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Just when banks have mastered the basics of mobile banking — offering customers the ability to check balances, transfer money and receive alerts — the mobile ecosystem is changing again, this time with the emergence of the tablet market, lead by iPad, and the long-anticipated arrival of mobile payments and mobile commerce in the U.S. marketplace.
Both developments present new challenges to banks. Not only must banks meet customers’ demands for seamless services regardless of the channel being used; they also must continue to invest in mobile transaction technology to protect their shares of the payments marketplace, which they no longer control.
Research company Nielsen reports that more than 50 percent of the U.S. adult population will own smartphones by year-end. According to some sources, iPhone and Android-enabled devices control 90 percent of the U.S. mobile market, which now numbers more than 70 million smartphones. And with each new enhancement — such as 4G networks and built-in NFC (near-field communication) chips — this mobile market not only expands in number but also in capabilities.
Adding to the number of smartphones is the exponential growth of tablets. Sales of iPads are estimated at 25 million; and sales of other tablets, including Android-powered devices, are expanding rapidly. Gartner Inc., an information technology research and advisory company, predicts 55 million tablets will be sold worldwide by the end of 2011, with more than 200 million in use worldwide by 2014. Banks that have focused primarily on smartphones must now confront the myriad challenges presented by tablets, including such basic issues as whether to optimize their websites or to create apps for tablets.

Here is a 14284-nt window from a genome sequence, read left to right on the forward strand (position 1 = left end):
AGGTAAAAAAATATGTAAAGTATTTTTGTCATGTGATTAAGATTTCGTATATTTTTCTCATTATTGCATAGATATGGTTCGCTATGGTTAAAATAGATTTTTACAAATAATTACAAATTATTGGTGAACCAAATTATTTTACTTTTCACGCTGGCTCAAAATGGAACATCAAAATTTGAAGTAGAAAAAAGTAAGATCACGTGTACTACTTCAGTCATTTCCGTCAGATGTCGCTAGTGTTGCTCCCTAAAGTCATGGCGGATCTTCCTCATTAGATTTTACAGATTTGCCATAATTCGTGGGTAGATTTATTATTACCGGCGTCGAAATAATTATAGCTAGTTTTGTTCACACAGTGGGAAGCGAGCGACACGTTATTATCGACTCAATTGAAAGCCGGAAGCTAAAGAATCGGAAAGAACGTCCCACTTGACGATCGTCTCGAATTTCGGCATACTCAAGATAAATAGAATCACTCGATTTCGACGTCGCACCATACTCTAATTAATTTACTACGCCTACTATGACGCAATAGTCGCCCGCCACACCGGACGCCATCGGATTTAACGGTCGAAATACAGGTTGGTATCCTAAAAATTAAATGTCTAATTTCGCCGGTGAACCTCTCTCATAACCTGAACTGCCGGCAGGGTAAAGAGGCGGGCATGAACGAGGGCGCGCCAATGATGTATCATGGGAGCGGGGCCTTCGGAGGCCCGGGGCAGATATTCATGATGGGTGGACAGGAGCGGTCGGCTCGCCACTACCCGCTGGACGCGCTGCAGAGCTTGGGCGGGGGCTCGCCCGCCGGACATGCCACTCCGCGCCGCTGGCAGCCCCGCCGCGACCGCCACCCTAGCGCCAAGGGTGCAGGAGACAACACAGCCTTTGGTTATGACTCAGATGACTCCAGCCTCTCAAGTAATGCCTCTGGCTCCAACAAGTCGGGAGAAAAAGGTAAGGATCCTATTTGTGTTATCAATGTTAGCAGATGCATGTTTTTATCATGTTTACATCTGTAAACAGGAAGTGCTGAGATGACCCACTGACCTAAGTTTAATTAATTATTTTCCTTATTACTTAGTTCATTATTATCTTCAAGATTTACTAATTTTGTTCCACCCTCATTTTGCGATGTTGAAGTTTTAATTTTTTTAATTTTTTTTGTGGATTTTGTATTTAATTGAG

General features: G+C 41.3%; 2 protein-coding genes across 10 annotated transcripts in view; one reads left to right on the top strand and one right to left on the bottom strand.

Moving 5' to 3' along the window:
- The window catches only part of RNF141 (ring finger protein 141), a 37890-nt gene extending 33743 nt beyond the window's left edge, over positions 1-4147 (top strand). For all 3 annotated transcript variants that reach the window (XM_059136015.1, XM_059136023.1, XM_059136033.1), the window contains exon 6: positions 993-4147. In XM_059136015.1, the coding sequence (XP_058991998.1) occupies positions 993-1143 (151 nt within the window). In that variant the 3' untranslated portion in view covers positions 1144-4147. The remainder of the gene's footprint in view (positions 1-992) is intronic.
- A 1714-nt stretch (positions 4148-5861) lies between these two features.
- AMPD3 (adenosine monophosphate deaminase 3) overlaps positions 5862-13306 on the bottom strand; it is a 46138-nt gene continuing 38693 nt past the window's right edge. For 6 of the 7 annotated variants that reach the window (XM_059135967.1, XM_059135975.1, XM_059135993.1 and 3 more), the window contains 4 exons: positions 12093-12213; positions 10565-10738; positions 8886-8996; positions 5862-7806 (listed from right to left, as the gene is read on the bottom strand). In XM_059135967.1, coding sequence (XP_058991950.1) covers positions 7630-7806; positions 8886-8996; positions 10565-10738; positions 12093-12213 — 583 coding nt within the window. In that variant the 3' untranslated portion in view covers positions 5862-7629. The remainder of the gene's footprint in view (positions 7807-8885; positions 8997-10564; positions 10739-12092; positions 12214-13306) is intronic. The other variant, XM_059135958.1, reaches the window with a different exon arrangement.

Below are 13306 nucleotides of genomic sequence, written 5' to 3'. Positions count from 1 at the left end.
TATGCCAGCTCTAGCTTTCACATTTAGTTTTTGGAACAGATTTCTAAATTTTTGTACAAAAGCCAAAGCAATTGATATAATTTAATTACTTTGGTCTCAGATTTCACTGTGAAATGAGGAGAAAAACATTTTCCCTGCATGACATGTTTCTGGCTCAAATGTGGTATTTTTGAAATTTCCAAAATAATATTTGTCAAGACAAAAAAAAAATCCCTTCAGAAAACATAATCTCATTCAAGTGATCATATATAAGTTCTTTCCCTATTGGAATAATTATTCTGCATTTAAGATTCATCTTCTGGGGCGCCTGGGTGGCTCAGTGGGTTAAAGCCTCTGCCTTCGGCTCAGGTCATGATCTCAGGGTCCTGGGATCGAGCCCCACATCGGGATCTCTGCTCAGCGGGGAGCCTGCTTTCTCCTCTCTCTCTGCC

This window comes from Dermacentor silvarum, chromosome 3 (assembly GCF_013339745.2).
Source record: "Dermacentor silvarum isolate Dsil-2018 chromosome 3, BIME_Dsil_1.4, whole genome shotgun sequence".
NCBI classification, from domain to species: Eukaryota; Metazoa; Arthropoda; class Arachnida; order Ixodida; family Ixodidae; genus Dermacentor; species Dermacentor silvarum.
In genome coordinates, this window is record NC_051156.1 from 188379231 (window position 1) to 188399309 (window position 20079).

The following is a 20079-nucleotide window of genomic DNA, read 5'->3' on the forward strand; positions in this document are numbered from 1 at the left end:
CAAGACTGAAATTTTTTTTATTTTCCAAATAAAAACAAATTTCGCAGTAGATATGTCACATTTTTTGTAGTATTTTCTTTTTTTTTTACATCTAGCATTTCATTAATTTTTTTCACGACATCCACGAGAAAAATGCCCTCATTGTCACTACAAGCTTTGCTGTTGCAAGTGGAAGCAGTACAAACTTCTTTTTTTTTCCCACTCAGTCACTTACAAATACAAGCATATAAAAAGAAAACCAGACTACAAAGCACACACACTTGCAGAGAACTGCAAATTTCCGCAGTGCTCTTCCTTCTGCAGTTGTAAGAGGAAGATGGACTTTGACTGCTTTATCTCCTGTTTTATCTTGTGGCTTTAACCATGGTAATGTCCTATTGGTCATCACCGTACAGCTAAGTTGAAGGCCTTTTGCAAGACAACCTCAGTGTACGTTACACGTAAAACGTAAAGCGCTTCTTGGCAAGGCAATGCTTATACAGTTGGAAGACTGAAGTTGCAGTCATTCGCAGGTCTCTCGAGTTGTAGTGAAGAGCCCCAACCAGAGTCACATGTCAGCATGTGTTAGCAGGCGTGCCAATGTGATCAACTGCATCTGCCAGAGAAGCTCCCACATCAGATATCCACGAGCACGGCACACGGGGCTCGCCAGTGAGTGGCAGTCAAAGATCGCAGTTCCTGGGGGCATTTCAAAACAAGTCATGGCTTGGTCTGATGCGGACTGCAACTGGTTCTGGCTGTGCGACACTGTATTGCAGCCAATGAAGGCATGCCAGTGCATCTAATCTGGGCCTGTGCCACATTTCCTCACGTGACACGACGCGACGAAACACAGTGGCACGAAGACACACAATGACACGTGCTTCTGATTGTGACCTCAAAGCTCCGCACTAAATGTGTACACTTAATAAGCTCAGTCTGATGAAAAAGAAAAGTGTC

Concerning mobile payments, the major issue now is what steps banks need to take to protect their shares of payment transactions. Patricia Sahm, managing director of Auriemma Consulting Group, believes banks are in a strong position to offer mobile payments. Speaking at the Mobile Banking and Emerging Applications Summit in June, she said, “The mobile channel can deepen relationships and can be monetized. Mobile banking is a perfect platform for encouraging customers to build a mobile wallet and engage in mobile payments.”
For banks to succeed, however, they must staff their mobile channels with expertise in marketing, fraud, payments and customer experience/service. “Without this investment in personnel,” Sahm said, “the investment in technology will not be enough.”
Mobile commerce (m-commerce), defined as marketing and selling products or services via a mobile device, is the next step. Much attention has been placed on Starbucks’ decision to bypass NFC technology and use a bar code linked to a reloadable prepaid account. Yet even though more than 3 million people have used the bar code, this is still a small sample. More impressive is PayPal, which is processing $6 million in mobile transactions daily. Speaking at the recent Prepaid Cards and Mobile Commerce Conference, Avin Arumugam, PayPal’s director of emerging mobile payments, estimated overall U.S. m-commerce sales will hit $5 billion this year. “More important,” he said, “m-commerce is a $1 trillion opportunity, when considering mobile’s role in multichannel sales.”
M-commerce will, indeed, continue to expand, as Starbucks and PayPal have demonstrated. Moreover, Karen Webster, president of PYMNTS.com, reports that 74 million Americans already shop from mobile devices and, more significant, approximately 75 percent of merchants plan to invest in mobile initiatives (e.g., NFC-enabled scanners) this year.
Thus, it is a safe bet that many Americans will soon be using their mobile devices, whether smartphones or tablets, for mobile banking, mobile payments and m-commerce. Banks need to be ready for this inevitability. If they are, the payoff, as Arumugam suggests, will be significant.
Michael Scheibach is executive editor of BankNews.
Copyright © August 2011 BankNews Media